Climate change set to hit G7 economies twice as hard as COVID-19

The Eco Experts

Climate change set to hit G7 economies twice as hard as COVID-19

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By 2 min read

The G7 nations are set to lose around £3.5 trillion per year if they don’t act to stop climate change.

Canada, France, Germany, Italy, Japan, and the US will see an annual contraction of 8.5% by 2050 if they fail to act, according to a study by insurance company Swiss Re.

That is equivalent to enduring two COVID-19 crises every year, as the G7’s economies have shrunk by 4.2% during the current pandemic.

The G7 is crucial

Prime Minister Boris Johnson flew to Cornwall on Wednesday to discuss the climate with the leaders of the G7, which includes the world’s seven biggest economies apart from China and India.

If the G7 nations don’t follow through on their promises to tackle climate change, the Earth is set to be 2.6°C hotter in 2050 than it was before the Industrial Revolution.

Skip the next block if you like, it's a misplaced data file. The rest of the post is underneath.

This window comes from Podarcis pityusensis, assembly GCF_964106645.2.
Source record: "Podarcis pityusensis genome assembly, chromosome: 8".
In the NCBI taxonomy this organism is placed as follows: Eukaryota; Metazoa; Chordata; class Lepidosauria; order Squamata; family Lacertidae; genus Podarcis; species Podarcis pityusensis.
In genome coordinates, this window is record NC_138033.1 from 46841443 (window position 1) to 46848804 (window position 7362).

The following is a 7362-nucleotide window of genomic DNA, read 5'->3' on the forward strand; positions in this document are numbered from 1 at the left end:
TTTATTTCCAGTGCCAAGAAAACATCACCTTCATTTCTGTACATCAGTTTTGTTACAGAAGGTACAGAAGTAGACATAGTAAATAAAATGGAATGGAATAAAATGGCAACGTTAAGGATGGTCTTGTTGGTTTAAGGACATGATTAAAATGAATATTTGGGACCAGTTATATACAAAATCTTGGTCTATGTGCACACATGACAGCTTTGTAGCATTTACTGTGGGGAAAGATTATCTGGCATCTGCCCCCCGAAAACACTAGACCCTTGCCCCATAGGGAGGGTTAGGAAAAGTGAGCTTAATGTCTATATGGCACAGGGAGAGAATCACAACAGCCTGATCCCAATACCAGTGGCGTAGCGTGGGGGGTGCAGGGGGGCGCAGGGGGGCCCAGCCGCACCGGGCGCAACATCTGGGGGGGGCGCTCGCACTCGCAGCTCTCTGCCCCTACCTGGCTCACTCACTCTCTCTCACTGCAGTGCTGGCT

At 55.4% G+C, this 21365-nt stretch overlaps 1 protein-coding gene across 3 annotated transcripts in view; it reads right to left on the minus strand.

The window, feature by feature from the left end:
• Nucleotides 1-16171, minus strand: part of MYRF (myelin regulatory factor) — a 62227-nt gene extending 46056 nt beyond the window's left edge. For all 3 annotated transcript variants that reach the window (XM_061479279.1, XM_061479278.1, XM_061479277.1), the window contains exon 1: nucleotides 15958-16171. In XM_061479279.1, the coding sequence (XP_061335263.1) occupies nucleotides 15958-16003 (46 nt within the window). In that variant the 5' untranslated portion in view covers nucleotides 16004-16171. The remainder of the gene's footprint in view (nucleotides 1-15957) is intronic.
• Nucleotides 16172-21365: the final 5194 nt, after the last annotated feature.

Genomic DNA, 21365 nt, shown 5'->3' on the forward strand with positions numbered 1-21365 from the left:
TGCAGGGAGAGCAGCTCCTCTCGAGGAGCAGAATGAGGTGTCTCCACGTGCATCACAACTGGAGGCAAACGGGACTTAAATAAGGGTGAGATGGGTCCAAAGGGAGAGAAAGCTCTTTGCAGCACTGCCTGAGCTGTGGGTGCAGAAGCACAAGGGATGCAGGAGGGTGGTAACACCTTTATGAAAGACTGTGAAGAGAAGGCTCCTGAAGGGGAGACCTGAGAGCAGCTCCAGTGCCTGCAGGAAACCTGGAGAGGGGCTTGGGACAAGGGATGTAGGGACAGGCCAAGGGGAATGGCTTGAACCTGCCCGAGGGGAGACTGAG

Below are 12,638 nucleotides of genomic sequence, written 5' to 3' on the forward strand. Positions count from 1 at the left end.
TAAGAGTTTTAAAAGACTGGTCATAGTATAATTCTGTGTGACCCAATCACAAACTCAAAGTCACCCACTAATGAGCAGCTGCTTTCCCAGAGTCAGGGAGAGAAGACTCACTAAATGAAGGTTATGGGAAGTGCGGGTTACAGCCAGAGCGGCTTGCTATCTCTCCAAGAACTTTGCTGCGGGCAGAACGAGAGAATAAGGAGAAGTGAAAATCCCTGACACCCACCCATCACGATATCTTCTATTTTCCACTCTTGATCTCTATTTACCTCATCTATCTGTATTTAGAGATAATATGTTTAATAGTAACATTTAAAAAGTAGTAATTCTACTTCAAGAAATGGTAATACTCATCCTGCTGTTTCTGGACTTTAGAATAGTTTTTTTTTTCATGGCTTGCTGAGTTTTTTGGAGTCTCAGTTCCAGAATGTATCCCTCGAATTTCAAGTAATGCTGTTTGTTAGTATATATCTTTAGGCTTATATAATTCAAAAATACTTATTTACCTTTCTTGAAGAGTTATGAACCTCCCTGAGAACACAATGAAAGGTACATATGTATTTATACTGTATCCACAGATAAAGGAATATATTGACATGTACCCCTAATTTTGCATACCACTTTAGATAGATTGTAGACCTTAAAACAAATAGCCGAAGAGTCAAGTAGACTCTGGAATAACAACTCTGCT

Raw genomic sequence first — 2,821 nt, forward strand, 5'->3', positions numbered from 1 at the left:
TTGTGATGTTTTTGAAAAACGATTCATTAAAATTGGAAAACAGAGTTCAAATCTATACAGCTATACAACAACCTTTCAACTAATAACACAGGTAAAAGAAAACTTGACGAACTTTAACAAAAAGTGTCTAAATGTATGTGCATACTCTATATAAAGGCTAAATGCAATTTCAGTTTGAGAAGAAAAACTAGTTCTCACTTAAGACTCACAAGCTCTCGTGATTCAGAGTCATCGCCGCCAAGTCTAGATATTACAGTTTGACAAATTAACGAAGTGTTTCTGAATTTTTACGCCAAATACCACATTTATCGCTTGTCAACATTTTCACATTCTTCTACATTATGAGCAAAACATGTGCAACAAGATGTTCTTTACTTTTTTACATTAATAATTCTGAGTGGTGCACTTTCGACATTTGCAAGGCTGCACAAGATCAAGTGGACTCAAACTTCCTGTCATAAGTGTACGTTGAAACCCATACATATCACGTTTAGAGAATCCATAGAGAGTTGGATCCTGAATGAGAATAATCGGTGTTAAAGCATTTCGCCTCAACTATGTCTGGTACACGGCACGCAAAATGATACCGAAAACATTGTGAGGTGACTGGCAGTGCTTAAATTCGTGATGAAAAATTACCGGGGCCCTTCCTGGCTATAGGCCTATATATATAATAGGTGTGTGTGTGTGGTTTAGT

That’s far beyond the G7’s 1.5°C target and the Paris Agreement’s “well below 2°C” goal.

What will happen to the UK?

If the world’s leaders come together and take the actions necessary to keep their promises in the Paris Agreement, the UK’s GDP will only contract by 2.4%.

But current progress means the UK is looking at more like a 6.6% drop – and any more backsliding could be disastrous.

The study’s worse-case scenario is a 3.2°C global rise, which would lead to a massive 8.7% reduction in the UK’s GDP.

How would a 2.6°C rise affect the rest of the world?

In short: badly.

13.9% of global annual GDP would disappear, with poorer nations suffering the brunt of this economic and human disaster.

As things stand, that would mean £8.1 trillion being wiped from the Earth’s economy every year – more than any country currently makes per year, apart from China and the US.

Asia would see a 20.4% fall in GDP, while the Middle East and Africa would suffer from a 21.5% drop.

India, currently the sixth richest country in the world, would lose 27% of its GDP.

This economic disaster would stymie developing countries and lead to more natural disasters, which would result in more deaths, more disease, and a worse quality of life for billions of people.

Josh Jackman Senior Writer

Josh is The Eco Experts’ main man for smart home technology, data-driven analysis, and boilers. If it can make your life better and help the environment, he’s on it.